As an exceptionally pale individual, Australian beaches are really not my thing. In fact I feel a touch of sunburn just thinking about them. Sydney has some amazing beaches, but for the Sun-Surf-Sand-intolerant, there’s a whole lot more to the city that doesn’t involve searing off the soles of your feet running across the hot sand.
Sydney is great for outdoor weekend markets where you can find a hidden gem at a low price. Glebe Markets and Rozelle Markets (two suburbs not too far from the city centre) are my favourite two.
At Glebe, you can expect to find second hand (and homemade) clothes, jewelry, books, shoes, CDs… well anything really! If shopping for too long is dangerous to your mental wellbeing, its still nice to chill out on the grass with some live music and delicious food (the ‘gozleme’ (a Turkish spinach and cheese crepe-type creation) may make you rethink all you’ve ever valued in life). Rozelle is pretty similar but on a smaller scale, and a bit further away from the city (and one time they gave me burnt gozleme).
Location: Corner of Derby Place and Glebe Pt. Rd., Glebe. Held in the grounds of Glebe Public School
Time: Every Saturday 10am – 4pm.
Location: Rozelle Public School. 663 Darling St, Sydney NSW 2039, Australia
Time: Saturdays and Sundays, 9am-3pm
China Town is right in the middle of the city centre – it’s pretty small but there’s a lot crammed in there! Approximately a zillion Chinese restaurants line the streets, with a tiny window to buy 30 cent emperor puffs (a hot dough ball filled with cream) hidden in the South side. Obviously it’s a great place to go for Yum Cha (oh Yum Cha, I miss you so much), but the best thing about China Town is the night markets! Every Friday night from around 5pm until 11pm, the street is lined with stalls selling all types of delicious street food and a few places with clothes and other little knick knacks.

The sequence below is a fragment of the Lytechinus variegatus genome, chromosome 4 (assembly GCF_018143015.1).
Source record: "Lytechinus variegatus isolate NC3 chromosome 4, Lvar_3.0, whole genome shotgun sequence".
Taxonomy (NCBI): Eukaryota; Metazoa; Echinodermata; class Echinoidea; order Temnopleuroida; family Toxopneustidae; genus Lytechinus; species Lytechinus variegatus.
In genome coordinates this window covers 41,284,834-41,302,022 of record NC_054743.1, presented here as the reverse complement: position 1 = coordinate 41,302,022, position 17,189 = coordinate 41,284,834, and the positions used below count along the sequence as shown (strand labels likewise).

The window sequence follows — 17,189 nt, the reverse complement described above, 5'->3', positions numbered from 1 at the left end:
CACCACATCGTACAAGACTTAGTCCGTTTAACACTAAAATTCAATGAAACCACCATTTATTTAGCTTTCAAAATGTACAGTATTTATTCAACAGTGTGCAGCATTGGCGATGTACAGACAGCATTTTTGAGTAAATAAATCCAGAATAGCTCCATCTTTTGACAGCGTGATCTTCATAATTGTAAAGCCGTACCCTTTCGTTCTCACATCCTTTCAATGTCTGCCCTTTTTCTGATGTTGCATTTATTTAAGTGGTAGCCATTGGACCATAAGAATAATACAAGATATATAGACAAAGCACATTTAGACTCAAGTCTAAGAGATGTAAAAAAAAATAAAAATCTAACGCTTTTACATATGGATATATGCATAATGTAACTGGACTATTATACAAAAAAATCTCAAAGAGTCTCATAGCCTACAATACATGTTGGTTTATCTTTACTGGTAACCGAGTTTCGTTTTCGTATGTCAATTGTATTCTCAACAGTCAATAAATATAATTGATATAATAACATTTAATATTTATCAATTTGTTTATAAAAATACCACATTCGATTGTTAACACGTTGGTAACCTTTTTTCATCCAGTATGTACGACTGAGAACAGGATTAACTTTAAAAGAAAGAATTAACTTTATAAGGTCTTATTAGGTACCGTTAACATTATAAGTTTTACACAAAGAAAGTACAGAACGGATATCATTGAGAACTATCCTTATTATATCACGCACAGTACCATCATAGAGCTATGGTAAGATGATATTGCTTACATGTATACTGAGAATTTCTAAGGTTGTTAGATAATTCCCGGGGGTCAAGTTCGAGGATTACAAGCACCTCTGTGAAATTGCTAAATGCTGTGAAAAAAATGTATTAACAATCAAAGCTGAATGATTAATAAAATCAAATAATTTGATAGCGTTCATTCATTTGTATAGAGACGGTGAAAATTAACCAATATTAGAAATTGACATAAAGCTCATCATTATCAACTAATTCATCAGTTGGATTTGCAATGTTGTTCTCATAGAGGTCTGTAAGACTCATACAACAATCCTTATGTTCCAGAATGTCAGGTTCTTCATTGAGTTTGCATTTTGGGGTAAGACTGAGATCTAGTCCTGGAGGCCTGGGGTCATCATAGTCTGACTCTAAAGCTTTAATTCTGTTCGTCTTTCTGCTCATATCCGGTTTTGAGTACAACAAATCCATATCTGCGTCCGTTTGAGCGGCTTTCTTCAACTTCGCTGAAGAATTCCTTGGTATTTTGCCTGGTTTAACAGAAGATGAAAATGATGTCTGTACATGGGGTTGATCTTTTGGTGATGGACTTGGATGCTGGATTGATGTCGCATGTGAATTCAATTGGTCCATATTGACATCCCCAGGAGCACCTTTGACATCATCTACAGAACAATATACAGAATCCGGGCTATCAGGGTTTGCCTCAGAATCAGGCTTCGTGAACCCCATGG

Location: Haymarket, between Central Station and Darling Harbour.
If you fancy a walk around some interesting suburbs, Newtown and Surry Hills are good choices. They are both only around 10 minutes from Central Station, and have a range of quirky clothes shops, cafés and bars. Newtown is my suburb of choice for shopping, eating and drinking – but I have to warn you – it can be pretty pricey! After Australia went insane for poached eggs and avocado, a good big brekkie in a Newtown café could set you back around $15-$20. King street is the main strip, where you can find a bunch of vintage clothes shops, as well vegetarian, vegan and organic food, music shops, sex shops, legal smoking herbs, 4000 Thai restaurants, and lots of bars.
In terms of the bars, there’s a lovely little cocktail bar called Kuletos which makes amazing drinks, and has happy hour between 6-7.30 (2 for 1 price!). There is also a few bars that don’t look like bars because they are hidden in places like old butcher’s shop with no other signage. They’re a little tricky to find but if you stumble upon one they have great atmosphere and excellent drinks.
If you want to see some more heavy nightlife (clubs and dancing, not just bars), the main area is called Kings Cross. I wouldn’t describe this area as particularly nice –there’s a lot of strip bars and a bit of violence around the area – however I have been there by myself at 3am with no problems. If you’re going to visit “The Cross”, my favourite bar/club there is World Bar. They serve their cocktails in teapots, which is super cute – but be warned, it could cost around $20 just for the cover charge (and they yell at you if you drink straight from the teapot spout. I know because it happened to… uh…. A friend..).
Another great area of Sydney for nightlife is Oxford Street. It has a lot of gay bars and is a fun place to party in the city centre!